We hope you’re enjoying your Saturday!
This week’s prompt was:
Just as your flight takes off, you discover a shocking note under your seat. (Prompt courtesy of getfreewrite.com)
Today’s story is from Cheryl Mahoney, making an unusual foray into the modern day to write a stand-alone short story.
I had tried to deny the situation to myself. Told myself that I didn’t know how many seats there were to a row, that maybe, just maybe, seat E could in fact be on the aisle. But once I was standing in the aisle, looking at my row, there was no more deniability.
Two seats by the window. First aisle. Five seats in the middle. Second aisle, and two more seats. Placing seat E, my seat, squarely in the center of the row. I was going to be cramped into a tiny seat with two people on either side. Two sets of knees to climb over if I wanted to stand up.
I sighed, and set to stowing my bag in the overhead compartment. It was going to be a long ten-hour flight.
The only small mercy was that no one was in the row yet, so at least I could get to my seat unimpeded. Apart from the general narrowness of the space, and the low overhanging bins that forced me to sort of hunch and maneuver until I could finally drop into my seat. I sighed again, fastened my seatbelt, and tugged on my tie. I felt so overdressed, but my company was flying me across the ocean for this business deal, the client was meeting me at the airport, and the only way to be in professional attire for the pick-up was to be in it all the way.
It did not make the prospect of those ten hours seem any shorter, though.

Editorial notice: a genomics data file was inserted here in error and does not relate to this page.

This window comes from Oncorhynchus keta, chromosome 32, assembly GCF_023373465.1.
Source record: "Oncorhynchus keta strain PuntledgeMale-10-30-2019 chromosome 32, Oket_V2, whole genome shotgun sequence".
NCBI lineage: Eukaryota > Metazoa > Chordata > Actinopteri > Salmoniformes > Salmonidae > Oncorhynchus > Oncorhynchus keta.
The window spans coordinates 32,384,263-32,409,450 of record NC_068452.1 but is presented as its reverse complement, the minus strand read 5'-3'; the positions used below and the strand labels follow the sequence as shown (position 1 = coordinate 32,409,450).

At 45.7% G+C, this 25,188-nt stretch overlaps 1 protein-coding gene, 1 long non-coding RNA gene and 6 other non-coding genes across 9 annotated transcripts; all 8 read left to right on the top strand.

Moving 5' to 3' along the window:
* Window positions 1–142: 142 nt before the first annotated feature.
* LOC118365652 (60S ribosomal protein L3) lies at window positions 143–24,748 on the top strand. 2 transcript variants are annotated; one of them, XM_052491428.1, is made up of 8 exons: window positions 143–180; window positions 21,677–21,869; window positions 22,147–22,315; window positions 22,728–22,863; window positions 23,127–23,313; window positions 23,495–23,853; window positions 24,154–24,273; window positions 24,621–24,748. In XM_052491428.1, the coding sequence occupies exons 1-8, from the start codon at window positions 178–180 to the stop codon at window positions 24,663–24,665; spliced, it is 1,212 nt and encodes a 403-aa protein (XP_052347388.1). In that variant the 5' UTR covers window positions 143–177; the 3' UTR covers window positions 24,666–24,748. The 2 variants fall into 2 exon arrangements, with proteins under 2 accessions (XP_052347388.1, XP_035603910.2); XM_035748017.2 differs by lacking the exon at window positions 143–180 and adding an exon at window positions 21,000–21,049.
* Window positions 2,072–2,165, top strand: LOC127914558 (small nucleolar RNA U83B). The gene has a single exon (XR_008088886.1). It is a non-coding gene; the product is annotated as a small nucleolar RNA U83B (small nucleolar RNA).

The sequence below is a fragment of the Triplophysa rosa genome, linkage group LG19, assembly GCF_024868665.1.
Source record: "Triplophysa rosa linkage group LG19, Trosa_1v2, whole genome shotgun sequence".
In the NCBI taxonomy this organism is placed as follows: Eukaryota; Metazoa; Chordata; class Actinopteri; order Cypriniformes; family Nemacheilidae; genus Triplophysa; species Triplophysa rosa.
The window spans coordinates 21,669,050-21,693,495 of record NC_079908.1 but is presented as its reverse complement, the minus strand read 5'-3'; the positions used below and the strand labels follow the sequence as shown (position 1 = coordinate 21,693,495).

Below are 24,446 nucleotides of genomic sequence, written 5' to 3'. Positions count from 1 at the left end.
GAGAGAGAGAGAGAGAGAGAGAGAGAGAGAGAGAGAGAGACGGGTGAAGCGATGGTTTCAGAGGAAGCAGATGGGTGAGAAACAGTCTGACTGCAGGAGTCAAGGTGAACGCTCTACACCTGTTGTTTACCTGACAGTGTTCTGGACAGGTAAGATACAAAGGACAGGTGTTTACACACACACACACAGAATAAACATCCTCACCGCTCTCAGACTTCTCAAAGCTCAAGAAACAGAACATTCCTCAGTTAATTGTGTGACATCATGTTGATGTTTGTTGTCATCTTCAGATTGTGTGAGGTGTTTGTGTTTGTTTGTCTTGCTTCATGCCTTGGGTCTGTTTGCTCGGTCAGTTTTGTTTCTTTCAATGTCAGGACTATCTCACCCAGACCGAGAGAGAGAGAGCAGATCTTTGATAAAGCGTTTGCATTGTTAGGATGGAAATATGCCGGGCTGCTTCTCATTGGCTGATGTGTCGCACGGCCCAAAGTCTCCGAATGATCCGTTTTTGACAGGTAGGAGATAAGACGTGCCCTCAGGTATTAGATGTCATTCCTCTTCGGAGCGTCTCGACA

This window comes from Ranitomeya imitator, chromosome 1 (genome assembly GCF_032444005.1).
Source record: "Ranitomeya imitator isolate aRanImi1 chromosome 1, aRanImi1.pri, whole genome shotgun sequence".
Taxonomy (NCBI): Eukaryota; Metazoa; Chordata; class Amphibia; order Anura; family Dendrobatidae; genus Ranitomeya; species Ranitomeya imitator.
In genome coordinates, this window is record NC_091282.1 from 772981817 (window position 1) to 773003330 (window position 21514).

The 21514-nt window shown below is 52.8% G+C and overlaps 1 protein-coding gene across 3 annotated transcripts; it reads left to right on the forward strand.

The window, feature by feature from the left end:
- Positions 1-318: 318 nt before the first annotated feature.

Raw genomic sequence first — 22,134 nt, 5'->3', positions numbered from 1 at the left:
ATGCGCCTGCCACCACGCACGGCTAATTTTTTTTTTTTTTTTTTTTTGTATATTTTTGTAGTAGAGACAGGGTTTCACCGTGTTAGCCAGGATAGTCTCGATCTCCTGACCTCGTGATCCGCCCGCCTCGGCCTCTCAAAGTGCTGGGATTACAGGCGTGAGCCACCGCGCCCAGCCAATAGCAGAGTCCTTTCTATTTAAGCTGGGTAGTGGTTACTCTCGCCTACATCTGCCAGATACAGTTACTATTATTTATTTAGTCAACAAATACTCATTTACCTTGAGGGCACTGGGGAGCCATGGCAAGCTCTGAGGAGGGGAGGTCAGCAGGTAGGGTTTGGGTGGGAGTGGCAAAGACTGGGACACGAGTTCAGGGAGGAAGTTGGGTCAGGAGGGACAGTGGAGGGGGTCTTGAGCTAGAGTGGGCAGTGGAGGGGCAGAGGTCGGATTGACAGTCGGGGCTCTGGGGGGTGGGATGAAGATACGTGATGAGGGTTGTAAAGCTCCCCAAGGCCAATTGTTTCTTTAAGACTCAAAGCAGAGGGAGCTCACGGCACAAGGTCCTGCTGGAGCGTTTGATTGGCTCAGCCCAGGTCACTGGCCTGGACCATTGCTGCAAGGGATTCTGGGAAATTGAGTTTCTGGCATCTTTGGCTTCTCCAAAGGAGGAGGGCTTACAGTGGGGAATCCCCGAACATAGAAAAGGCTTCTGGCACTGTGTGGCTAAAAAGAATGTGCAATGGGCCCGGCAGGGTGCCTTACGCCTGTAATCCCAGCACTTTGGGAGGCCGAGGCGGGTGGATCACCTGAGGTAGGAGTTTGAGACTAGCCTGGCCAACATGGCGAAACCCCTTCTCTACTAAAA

I prodded a button on the in-flight entertainment set in the seatback ahead of me, but received no response. Apparently it wasn’t active yet. I drummed my fingers against the arm of the seat, glanced over to my right, and discovered that two of my row companions had arrived. It was a couple much younger than me, dressed like they were going to the beach instead of a business meeting. They were still standing in the aisle, and I tried in a bored sort of way to read the tattoos on their arms. Only they kept moving. And then when they started kissing, right there in the aisle, so intensely you’d think only one of them was coming on this flight, I decided I’d better stop staring quick.
It really was going to be a long flight if this was any indication of what was to come.
Grabbing at the first distraction, I pulled the flight safety card out of the seat pocket, opening it up like a kind of shield.
I was expecting some little cartoons about water landings (like that ever works out flying across the Atlantic) and oxygen masks. I was not expecting a pop-up card fixed inside, opening up with the safety card, springing the three-dimensional words “WILL YOU MARRY ME?” into my face. A second later, a very tinny “Here Comes the Bride” started playing.
I slammed the card shut, cutting off the music. Then, just to make sure I wasn’t hallucinating, I cautiously opened it again. Same thing. Closed again, quick.